Top 15 iconic Western homes
Apply the rule of threes. “Using the same color in three completely different ways makes a room interesting,” Paquette says. Here, for instance, he repeats sapphire blue in the tile, window seat fabric, and walls.
Create an eat-in lounge. “You wouldn’t necessarily have a giant sofa in the kitchen, but the double-width banquette still gives people a place to relax,” Paquette says. Plus, the softness of the fabric is a counterpoint to the hardness of the other materials in the room.
Tap all eras. Mix items from different periods, Satterfield says, to avoid a stiff, museum-perfect setting. Leaning toward classic colors and materials—gray, black, wood, and leather—also helps.
Define, don’t divide. The three-sided fireplace is a late-1950s concept that still works today, separating the living and dining rooms while leaving the spaces open. Satterfield updated the fireplace with a wide concrete hearth, which protects the floor from sparks and adds an industrial edge.
Swing low. A hammock in the corner is still a great way to signal This room is for relaxing. Hiemstra hung one end higher “so it feels more like a seat,” she says.
Double up on lounge space. “Everyone’s always fighting over the couch,” says Hiemstra. But not with this layout, thanks to a pair of deep sofas placed back to back.
Open up storage. Instead of closed-door built-ins, Hiemstra gave the room architectural interest by creating a wall of staggered cube cutouts to hold books and plants.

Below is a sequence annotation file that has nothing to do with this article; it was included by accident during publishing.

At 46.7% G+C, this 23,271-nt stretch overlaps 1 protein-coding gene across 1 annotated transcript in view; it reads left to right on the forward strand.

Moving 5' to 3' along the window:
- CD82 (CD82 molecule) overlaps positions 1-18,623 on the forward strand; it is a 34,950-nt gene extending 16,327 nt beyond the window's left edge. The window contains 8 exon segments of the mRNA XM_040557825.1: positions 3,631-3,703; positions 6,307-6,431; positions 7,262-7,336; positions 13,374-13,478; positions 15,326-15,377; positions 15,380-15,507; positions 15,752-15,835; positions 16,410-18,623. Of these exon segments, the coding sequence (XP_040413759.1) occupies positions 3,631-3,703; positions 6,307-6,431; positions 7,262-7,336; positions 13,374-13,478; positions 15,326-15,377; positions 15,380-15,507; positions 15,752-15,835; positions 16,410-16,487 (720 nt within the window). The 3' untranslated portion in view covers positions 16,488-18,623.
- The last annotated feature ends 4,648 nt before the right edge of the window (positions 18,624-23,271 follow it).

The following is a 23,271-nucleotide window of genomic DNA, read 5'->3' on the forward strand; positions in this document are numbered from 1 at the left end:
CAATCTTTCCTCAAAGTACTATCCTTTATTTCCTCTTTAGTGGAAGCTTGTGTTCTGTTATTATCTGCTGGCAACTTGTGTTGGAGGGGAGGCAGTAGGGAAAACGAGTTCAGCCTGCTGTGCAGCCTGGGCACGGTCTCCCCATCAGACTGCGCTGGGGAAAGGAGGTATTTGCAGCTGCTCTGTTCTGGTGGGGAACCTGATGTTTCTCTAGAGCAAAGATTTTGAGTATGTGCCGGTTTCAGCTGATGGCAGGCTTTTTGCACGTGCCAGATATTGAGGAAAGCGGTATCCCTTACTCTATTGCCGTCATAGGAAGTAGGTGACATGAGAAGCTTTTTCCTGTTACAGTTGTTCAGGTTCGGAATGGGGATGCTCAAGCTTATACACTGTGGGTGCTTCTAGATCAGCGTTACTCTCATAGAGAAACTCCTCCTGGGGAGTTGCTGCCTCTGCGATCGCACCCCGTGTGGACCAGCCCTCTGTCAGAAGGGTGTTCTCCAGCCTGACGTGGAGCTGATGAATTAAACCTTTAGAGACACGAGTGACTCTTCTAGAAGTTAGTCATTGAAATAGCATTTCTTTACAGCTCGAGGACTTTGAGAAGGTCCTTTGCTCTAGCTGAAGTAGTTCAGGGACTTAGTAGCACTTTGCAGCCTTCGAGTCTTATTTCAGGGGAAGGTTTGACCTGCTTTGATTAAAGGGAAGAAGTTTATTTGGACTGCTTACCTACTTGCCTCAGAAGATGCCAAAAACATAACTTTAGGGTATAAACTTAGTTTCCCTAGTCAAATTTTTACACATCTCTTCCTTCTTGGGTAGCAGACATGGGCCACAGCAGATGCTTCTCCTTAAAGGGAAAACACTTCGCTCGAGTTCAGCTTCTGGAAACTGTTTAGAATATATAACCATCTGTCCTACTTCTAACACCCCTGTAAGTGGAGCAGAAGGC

“Lift” the ceiling. A little paint—just the bottom half of the wall—results in a lot of pleasing trickery. “It gives the perception of higher ceilings since there’s more white wall space,” says Hiemstra. It’s also a great technique if you don’t want to commit to one color completely.
Shine a spotlight. In rooms lacking interesting architecture, a showy overhead light fixture fills the style gap.
Work your corners. Heimstra placed the desk and chair at an angle in the corner for better flow through the narrow space. In place of a traditional desk set, she kept the workspace sophisticated by mixing a wood and brass table with a white upholstered chair.
Make it a group effort. “Repetition of plants lets other materials stand out,” Nolan says. The glaze on the containers, the texture of the decomposed gravel, and the copper-colored sculpture have more impact when plants like aeonium, aloe, and Agave angustifolia are repeated and grown in clusters.
Import plants from Down Under. Nolan chose a few plants originally from the Southern Hemisphere; they adapt well to coastal climates in the West. Astelia offers “a striking, silvery texture” year-round, he says. Grevillea blooms on and off all year, but the plant is still dramatic when it’s not flowering.
Plant a gallery. Staghorn ferns and sphagnum moss lashed to plywood with fishing line are a tongue-in-cheek nod to mounted antlers.
We take the “great room”—a no-barriers room with the kitchen, dining, and living room all within four walls—for granted now, but when we featured it in 1955, the “studio room” was a revolutionary concept. As our lives became more suburban and more casual, the walls separating spaces to prep meals, eat, entertain, and relax came down.
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